PRESIDENT CARTER probably had no choice last night but to put the best face on the terms offered by the Iranian parliament and to characterize them, as he did, as offering "a positive basis" on which to continue negotiating for the hostages' return. Yet it is important to remember that this is no routine international dispute. The people laying down the "conditions" to which the president is compelled to respond and who have manipulated and convulsed our whole political system are international terrorists who are holding a whole embassy for ransom. But the president could hardly be expected to announce, two days before an election, that his efforts to retrieve the 52 Americans had ground to at least a temporary halt in the political ruts of the Iranian Majlis.

The first of these conditions involves a no-interference commitment by the American government that should pose few problems. But the three other conditions, involving the unfreezing of Iranian assets, relief from American claims and return of the late shah's properties, are another story. They are certainly unacceptable as presented. It was precisely because of the difficulties posed by these demands, we presume, that President Carter felt it necessary last night to promise that he would not trifle with American laws and the Constitution, and that he would respect the national honor and integrity. That such assurances were required at all is evidence of the outrageousness of the Iranian position.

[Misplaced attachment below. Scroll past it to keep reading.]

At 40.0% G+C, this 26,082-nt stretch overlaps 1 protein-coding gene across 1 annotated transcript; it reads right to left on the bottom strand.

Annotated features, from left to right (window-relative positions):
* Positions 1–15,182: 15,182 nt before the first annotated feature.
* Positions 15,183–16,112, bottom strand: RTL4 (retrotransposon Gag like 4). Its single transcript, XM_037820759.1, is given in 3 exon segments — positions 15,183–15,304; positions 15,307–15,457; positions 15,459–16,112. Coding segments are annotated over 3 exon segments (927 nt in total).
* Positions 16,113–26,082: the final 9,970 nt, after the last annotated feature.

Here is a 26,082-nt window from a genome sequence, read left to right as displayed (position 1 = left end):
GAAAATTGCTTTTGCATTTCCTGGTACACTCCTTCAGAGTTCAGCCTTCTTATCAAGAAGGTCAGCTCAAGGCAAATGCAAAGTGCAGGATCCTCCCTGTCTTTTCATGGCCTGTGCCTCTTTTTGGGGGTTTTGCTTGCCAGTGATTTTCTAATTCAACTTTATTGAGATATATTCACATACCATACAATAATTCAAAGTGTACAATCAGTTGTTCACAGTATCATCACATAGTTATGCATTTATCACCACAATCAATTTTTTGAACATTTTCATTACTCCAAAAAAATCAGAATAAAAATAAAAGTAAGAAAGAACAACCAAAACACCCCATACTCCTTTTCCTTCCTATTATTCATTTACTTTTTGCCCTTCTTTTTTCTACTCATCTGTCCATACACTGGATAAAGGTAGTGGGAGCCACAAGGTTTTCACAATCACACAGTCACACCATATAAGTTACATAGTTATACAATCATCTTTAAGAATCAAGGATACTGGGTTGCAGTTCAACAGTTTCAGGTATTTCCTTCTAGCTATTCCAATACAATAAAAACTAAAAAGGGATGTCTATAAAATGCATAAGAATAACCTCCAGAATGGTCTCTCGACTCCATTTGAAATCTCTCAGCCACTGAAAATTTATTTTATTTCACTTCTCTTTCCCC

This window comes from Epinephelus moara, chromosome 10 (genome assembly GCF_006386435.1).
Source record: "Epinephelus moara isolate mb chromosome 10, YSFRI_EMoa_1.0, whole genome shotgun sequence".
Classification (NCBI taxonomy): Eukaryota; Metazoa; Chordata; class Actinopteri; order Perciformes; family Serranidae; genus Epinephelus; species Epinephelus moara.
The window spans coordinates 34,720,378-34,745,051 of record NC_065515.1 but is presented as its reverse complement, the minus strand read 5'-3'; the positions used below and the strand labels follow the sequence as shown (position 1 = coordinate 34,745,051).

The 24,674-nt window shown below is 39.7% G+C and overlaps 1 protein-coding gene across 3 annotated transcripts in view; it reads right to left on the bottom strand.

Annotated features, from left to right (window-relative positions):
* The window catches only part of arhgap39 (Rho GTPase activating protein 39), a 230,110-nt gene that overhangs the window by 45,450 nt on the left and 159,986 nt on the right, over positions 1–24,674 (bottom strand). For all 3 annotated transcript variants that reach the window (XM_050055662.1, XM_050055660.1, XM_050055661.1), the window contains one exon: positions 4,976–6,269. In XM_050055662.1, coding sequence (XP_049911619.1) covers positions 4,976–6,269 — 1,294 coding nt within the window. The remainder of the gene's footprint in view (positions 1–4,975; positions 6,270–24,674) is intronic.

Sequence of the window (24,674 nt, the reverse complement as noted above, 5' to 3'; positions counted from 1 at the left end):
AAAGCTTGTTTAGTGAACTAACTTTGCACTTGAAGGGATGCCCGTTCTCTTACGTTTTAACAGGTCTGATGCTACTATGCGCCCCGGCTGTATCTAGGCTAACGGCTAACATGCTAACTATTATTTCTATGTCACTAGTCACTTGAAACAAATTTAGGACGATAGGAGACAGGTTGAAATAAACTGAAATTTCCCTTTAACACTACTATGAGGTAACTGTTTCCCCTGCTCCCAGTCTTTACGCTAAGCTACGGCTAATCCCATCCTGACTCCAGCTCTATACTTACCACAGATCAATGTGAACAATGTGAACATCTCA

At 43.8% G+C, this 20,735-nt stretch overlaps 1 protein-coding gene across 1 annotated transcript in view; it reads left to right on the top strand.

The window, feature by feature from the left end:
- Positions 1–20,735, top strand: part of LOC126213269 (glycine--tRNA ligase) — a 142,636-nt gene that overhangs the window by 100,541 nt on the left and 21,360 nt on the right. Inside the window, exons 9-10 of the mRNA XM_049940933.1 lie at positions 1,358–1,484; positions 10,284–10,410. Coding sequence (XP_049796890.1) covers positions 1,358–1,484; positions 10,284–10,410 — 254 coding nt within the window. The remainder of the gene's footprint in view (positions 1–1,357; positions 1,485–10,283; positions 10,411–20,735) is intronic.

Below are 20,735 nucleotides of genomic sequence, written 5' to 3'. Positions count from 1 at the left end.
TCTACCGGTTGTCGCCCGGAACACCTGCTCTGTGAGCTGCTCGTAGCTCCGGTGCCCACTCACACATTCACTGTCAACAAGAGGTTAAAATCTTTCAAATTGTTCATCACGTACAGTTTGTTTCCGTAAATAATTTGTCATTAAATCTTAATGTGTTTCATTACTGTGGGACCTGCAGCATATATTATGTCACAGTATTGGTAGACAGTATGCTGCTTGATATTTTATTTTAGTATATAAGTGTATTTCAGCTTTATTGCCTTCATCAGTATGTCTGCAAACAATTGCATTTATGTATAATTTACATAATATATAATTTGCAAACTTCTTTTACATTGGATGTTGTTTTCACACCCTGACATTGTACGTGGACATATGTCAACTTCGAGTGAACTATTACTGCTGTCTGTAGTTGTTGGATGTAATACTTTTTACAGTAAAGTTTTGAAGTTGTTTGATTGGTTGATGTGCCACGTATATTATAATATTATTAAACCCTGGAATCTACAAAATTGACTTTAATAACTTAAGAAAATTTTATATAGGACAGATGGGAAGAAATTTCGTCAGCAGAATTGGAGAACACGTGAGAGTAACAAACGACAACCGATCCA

Clearly, the Iranians are trying to exploit the American people's presumed impatience and Mr. Carter's presumed electoral vulnerability. They would like Americans, and others, to overlook that it was by a hostile and illegal act of their own, the kidnapping of the embassy, that this situation was created. Now, a year later, they ask the United States to turn back the clock on the economic items and to make them whole for an injury that they, alone, did to themselves. The United States has its own good reasons -- human, political and strategic -- to make a deal, but this does not alter the root fact of the criminality of the Iranians.

Mr. Carter pledged that politics would play no part in his diplomacy. One does not have to suspect him of exploitation to understand the political overtones inherent in being seen to play a presidential crisis role. There are political overtones, too, of course, in Gov. Reagan's assuming of a stance of patriotic support of a crucial national enterprise. But these do not exhaust the larger political aspects. The Iranians, we suspect, by coming up after a year's time not with the hostages but with a set of troublesome demands, may have reminded a lot of Americans of the anger and humiliation they felt when the hostages were first seized. The result is likely to be a firm public insistence that the occupant of the White House, whoever he may be, reflect principle as well as compassion in negotiating for the hostages. That is the way it must be.